Future perfect continuous

I
will have been cajoling 
you
will have been cajoling 
he/she/it
will have been cajoling 
we
will have been cajoling 
you
will have been cajoling 
they
will have been cajoling 

Conditional of the regular verb [cajole]

Causality (also referred to as causation or cause and effect) is influence by which one event, process, state or object (a cause) contributes to the production of another event, process, state or object (an effect) where the cause is partly responsible for the effect, and the effect is partly dependent on the cause. In general, a process has many causes, which are also said to be causal factors for it, and all lie in its past. An effect can in turn be a cause of, or causal factor for, many other effects, which all lie in its future.

The conditional mood (abbreviated cond) is a grammatical mood used in conditional sentences to express a proposition whose validity is dependent on some condition, possibly counterfactual.

English does not have an inflective (morphological) conditional mood, except in as much as the modal verbs could, might, should and would may in some contexts be regarded as conditional forms of can, may, shall and will respectively. What is called the English conditional mood (or just the conditional) is formed periphrastically using the modal verb would in combination with the bare infinitive of the following verb. (Occasionally should is used in place of would with a first person subject – see shall and will. Also the aforementioned modal verbs could, might and should may replace would in order to express appropriate modality in addition to conditionality.)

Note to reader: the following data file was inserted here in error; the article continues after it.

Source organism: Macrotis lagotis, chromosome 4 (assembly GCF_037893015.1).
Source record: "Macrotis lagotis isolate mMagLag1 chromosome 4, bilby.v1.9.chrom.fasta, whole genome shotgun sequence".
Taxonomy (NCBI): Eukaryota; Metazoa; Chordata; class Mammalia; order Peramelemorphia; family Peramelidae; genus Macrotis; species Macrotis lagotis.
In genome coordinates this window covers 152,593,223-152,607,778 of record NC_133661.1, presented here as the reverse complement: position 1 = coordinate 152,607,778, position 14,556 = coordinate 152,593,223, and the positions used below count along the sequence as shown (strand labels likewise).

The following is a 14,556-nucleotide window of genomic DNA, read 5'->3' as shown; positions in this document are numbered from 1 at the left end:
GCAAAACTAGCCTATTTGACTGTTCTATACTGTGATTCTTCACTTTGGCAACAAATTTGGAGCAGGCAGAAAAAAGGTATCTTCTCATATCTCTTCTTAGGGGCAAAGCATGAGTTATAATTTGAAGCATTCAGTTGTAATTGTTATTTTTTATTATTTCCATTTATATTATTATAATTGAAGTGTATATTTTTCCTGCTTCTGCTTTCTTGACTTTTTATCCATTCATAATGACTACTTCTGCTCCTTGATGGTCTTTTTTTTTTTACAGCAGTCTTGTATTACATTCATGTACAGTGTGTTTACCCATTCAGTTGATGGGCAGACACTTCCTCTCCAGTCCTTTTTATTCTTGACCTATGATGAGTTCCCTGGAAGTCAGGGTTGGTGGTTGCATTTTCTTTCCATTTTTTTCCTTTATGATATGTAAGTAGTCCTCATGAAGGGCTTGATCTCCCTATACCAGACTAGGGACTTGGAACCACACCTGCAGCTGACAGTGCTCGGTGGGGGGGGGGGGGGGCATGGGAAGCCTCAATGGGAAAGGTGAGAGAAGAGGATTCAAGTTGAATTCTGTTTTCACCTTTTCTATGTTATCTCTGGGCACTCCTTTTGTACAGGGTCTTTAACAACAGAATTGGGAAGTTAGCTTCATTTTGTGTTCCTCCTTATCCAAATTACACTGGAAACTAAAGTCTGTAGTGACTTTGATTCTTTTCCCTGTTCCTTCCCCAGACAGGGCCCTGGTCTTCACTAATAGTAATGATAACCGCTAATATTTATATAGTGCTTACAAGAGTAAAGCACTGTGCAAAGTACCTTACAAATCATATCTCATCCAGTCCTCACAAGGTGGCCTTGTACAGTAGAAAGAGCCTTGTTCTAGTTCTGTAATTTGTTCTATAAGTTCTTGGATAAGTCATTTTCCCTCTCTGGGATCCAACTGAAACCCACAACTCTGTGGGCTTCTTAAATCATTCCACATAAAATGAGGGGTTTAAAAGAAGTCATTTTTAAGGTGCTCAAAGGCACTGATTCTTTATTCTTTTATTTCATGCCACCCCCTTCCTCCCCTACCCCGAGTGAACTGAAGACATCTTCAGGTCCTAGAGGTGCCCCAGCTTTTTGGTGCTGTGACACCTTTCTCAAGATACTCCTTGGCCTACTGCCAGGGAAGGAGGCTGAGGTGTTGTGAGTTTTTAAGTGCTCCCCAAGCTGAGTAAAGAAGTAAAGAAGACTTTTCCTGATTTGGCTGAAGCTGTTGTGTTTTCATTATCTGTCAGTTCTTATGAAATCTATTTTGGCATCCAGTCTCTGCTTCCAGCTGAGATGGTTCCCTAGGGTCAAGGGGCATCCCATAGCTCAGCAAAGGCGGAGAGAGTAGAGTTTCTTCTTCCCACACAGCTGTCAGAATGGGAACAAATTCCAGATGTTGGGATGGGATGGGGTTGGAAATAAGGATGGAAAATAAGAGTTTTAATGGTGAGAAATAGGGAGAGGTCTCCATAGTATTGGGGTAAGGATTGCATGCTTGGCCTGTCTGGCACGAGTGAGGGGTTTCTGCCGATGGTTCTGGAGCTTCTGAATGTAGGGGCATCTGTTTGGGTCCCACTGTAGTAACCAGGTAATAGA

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Conditional present

I
would cajole 
you
would cajole 
he/she/it
would cajole 
we
would cajole 
you
would cajole 
they
would cajole 

Conditional present progressive

I
would be cajoling 
you
would be cajoling 
he/she/it
would be cajoling 
we
would be cajoling 
you
would be cajoling 
they
would be cajoling 

Conditional perfect

I
would have cajoled 
you
would have cajoled 
he/she/it
would have cajoled 
we
would have cajoled 
you
would have cajoled 
they
would have cajoled 

Conditional perfect progressive

I
would have been cajoling 
you
would have been cajoling 
he/she/it
would have been cajoling 
we
would have been cajoling 
you
would have been cajoling 
they
would have been cajoling 

Subjunktiv of the regular verb [cajole]